6. We ended Part 2 of this blog series with “Calculation of Average Monthly Payroll Costs for NAICS Code 72 Entities That Qualify as Seasonal Employers or as New Entities:” This is another great reason to check out the SBA’s website www.sba.gov or go to your local SBA office for additional information. Beginning Part 3, we start with expanding on this rule from the New PPP Regulations: “Bankruptcy Prevents Borrowers from Receiving a Second Draw PPP Loan:” The Interim Final Rules (IFR) state that if your business is in bankruptcy, you will not be approved for a PPP loan. Congress gave the SBA to defer that decision to bankruptcy judges but did not choose to exercise that option. Again, don’t shoot the messenger please? I was shocked by this decision myself. I encourage you to look at the language from the IFR but will not insert them here. Here’s a quote from the IFR to give you a taste. “If the applicant or the owner of the applicant is the debtor in a bankruptcy proceeding, either at the time it submits the application or at any time before the loan is disbursed, the applicant is ineligible to receive a PPP loan.” There is more that discusses the timing of when you file for bankruptcy and that’s where the hairs start getting split. If you find yourself in this possible gray area, check out the IFR. There is a new way to account for a 25% reduction in revenue that will qualify you for a second PPP loan. Here’s the language: “A borrower that was in operation in all four quarters of 2019 is deemed to have experienced the required revenue reduction if it experienced a reduction in annual receipts of 25 percent or greater in 2020 compared to 2019 and the borrower submits copies of its annual tax forms substantiating the revenue decline.” Here’s the idea. If your shop had a reduction of annual receipts (when comparing 2019 to 2020) while in operation in 100% of 2019 and 2020, then you meet the criteria. Another wrinkle is that you must have already qualified before taking the revenue reduction into account. The IFR does make this simpler than it was before. If you want to find out the reasons the SBA created a variable method of figuring their reduction in revenue, check out the IFR or we can have a conversation. I’m here for you. Lastly, you can still qualify for the second draw when you have a reduction of 25% in revenue by proving that you had the reduction in one quarter of 2020 when compared to the same quarter in 2019. For example, if you had the revenue reduction in the 1st quarter of 2020 when compared to the 1st quarter in 2019, you qualify. Here’s the second and last topic for this blog. My eyes are starting to cross so hang in there. Second Draw PPP Loan Application and Documentation Requirements: If you are wanting to make application, you should do that as soon as the application is available. It may be available now, so check it out. The IFR did specify the documentation requirements, so here we go. The documentation standard is essentially the same as the first draw PPP loan. If you meet these requirements, no additional proof of payroll costs is required. These requirements come straight from the IFR: If the applicant: (i)used calendar year 2019 figures to determine its First Draw PPP Loan amount, (ii) used calendar year 2019 figures to determine its Second Draw PPP Loan amount (instead of calendar year 2020), and (iii) the lender for the applicant’s Second Draw PPP Loan is the same as the lender that made the applicant’s First Draw PPP Loan. When you meet the standards from above “Additional documentation is not required because the lender already has the relevant documentation supporting the borrower’s payroll costs.” Even if you do meet the standards from above, the IFR allows lenders that latitude to request additional documents if the lender “concludes that it would be useful in conducting the lender’s good-faith review of the borrower’s loan amount calculation.” Here some plain language. The bank can ask for more documents to review your calculation of the loan amount. When you are asking for a second round PPP loan that is greater than $150,000 you have to submit documents that are “adequate to establish that the applicant experienced a revenue reduction of 25% or greater in 2020 relative to 2019.” An example of the documents is: Relevant tax forms, including annual tax forms, or Quarterly financial statements or bank statements if relevant tax forms are not available. Hello Ms. Bookkeeper, do you have a handle on this stuff? I’m confident I do, so if you want to talk, let’s schedule a time to meet soon. In part 4 of the series, we’ll start with: For Second Draw PPP Loans of $150,000 or Less, Revenue Reduction Documentation is Not Required to be Submitted at the Time the Borrow Submits an Application for a Loan: See you back here for Part 4. Natalie Paris https://threeriversbookkeeping.com/ 907-331-0208 [email protected]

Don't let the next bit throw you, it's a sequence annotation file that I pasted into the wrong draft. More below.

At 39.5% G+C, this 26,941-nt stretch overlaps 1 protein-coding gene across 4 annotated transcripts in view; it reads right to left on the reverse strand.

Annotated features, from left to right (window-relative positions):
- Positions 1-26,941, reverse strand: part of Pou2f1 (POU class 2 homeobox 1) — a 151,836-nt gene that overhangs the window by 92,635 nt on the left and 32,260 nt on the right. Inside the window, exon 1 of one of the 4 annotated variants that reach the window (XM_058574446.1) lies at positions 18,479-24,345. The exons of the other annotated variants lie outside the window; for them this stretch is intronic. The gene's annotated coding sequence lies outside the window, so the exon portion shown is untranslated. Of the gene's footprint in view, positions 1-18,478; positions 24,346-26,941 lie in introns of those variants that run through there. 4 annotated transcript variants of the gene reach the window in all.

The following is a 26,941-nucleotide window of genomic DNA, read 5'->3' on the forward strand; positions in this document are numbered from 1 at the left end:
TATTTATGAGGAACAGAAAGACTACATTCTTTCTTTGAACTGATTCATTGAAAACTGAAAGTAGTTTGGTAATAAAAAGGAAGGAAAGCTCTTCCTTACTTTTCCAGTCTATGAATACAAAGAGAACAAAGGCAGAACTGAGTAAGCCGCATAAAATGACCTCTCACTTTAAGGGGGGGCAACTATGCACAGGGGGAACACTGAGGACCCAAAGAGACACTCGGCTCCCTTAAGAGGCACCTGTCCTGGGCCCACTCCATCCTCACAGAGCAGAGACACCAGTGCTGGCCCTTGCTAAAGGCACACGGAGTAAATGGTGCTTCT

7. Hi, Natalie here. We ended Part 1 of this blog with the SBA’s definition of gross receipts which is consistent with SBA’s size regulation 13C.F.R. 121.104. This is another great reason to check out the SBA’s website www.sba.gov or go to your local SBA office for additional information. Beginning Part 2, we start with expanding on this rule from the New PPP Regulations: “Any Forgiveness Amount” of a First Draw PPP Loan is Excluded from a Borrower’s Gross Receipts.” Simply stated, you can breathe a sigh of relief. Forgiveness amounts from your first draw PPP loan are not included a gross income when adding up what your gross receipts were. Think of this as a tax deduction taken right off the top of your gross receipts. Yes, I went there, taxes. As I write this, I’m preparing my client’s books for the tax pros who will be busy from February through April 15th. But, I digress, back to the SBA interim rules If you want to dive into the SBA rule on forgiveness amounts, check out section 7A(i) of the Small Business Act. The takeaway from this section is that PPP forgiveness amounts are expressly excluded (they don’t count) from being taxed as income. This also makes sure you are not disqualified from receiving the second draw PPP loan because of forgiveness during the first draw PPP loan. Restated, you have a better opportunity to qualify for the second round of PPP loans. The next line in the interim rules reads: “Borrowers May Use any 365 Day Period Beginning on January 1, 2019 to Calculate Their Average Monthly Payroll Costs:” The following is general in nature and not related to your specific situation, so stick with me, please? The maximum amount any individual borrower my receive from the second draw PPP loan is the smaller amount of two and one half (2.5) months of the borrower’s average monthly payroll costs during that 365-calendar day period not to exceed $2 million. You have two options for calculating the time period. “The 1-year period before the date on which the loan is made.” “Calendar year 2019.” You have some flexibility here as you can choose any 365-day period starting on 1/1/19. It may be an exact calendar year or may be any period of 365 days between 1/1/19 and today. An example based on the federal government fiscal year is starting on 10/1/19 and ending 9/30/20. Here’s quote from the Interim Financial Rules if you’d like to read the ‘official’ language: “Subsection (f) of the IFR uses “calendar year 2020” to refer to “the twelve-month period prior to when the loan is made.” Calculating payroll costs based on calendar year 2020 rather than the twelve months preceding the date the loan is made will simplify the calculations and documentation requirements for borrowers because payroll records are more commonly created and retained on a calendar-year basis. Allowing borrowers to calculate payroll costs based on calendar year 2020 is also not expected to result in a significant difference in payroll costs compared to the twelve months preceding the date the loan is made because all Second Draw PPP Loans will be made in the first quarter of 2021.” To wrap up this blog, we’re going to dive into another section of the Interim Financial Rules: “Calculation of Average Monthly Payroll Costs for NAICS Code 72 Entities That Qualify as Seasonal Employers or as New Entities:” If you are a seasonal employer or new entity that is not a NAICS Code 72 business this is for you, but wait. A NAICS Code 72 business is defined as “businesses in the accommodation and food services sector”. Here’s where it gets a bit deep and potentially confusing. A NAICS Code 72 business may also be considered as seasonal employer or a new entity. I know, what appears to be typical government legalese and double speak. Hang in there as I do my best to translate this for you. The Interim Final Rules clarify this by stating that when your NAICS Code 72 business fits into one of these separate categories… Here’s where the seasonal employer/new entity and NAICS Code 72 business are joined. These businesses MAY calculate their payroll costs used to determine their loan amount… …based upon the formula that applies to the entity, OR the standard formula used to calculate payroll costs for every other type of borrower… while still being allowed to use the 3.5 times multiplier that is applied to NAICS Code 72 entities under the new Act. Wading through government regulations can be challenging and this blog series will continue with Part 3. We’ll start with: “Bankruptcy Prevents Borrowers from Receiving a Second Draw PPP Loan:” I may be able to shed some additional light on these new rules, so contact me if you want to talk this over or do my best to answer specific questions about these new rules. See you back here for Part 3. Natalie Paris https://threeriversbookkeeping.com/ 907-331-0208 [email protected] View full article